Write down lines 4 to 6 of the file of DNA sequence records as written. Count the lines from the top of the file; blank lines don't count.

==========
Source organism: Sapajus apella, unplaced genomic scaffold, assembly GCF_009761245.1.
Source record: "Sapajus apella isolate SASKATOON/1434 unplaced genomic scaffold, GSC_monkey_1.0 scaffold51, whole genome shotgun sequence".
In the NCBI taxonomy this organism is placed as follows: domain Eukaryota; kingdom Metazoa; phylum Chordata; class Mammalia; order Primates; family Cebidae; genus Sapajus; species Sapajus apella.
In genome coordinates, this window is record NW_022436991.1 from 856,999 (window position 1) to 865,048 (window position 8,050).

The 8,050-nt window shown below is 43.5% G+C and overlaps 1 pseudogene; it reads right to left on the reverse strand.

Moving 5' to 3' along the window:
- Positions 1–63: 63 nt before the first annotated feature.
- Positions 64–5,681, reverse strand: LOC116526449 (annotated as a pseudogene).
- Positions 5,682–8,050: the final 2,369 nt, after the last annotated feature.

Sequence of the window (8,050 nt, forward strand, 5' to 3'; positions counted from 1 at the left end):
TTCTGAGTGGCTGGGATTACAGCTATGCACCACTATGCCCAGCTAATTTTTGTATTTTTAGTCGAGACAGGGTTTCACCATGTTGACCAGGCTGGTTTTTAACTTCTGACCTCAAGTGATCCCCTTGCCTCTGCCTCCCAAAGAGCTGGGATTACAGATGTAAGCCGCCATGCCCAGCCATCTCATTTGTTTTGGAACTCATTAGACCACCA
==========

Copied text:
In genome coordinates, this window is record NW_022436991.1 from 856,999 (window position 1) to 865,048 (window position 8,050).

The 8,050-nt window shown below is 43.5% G+C and overlaps 1 pseudogene; it reads right to left on the reverse strand.

Moving 5' to 3' along the window: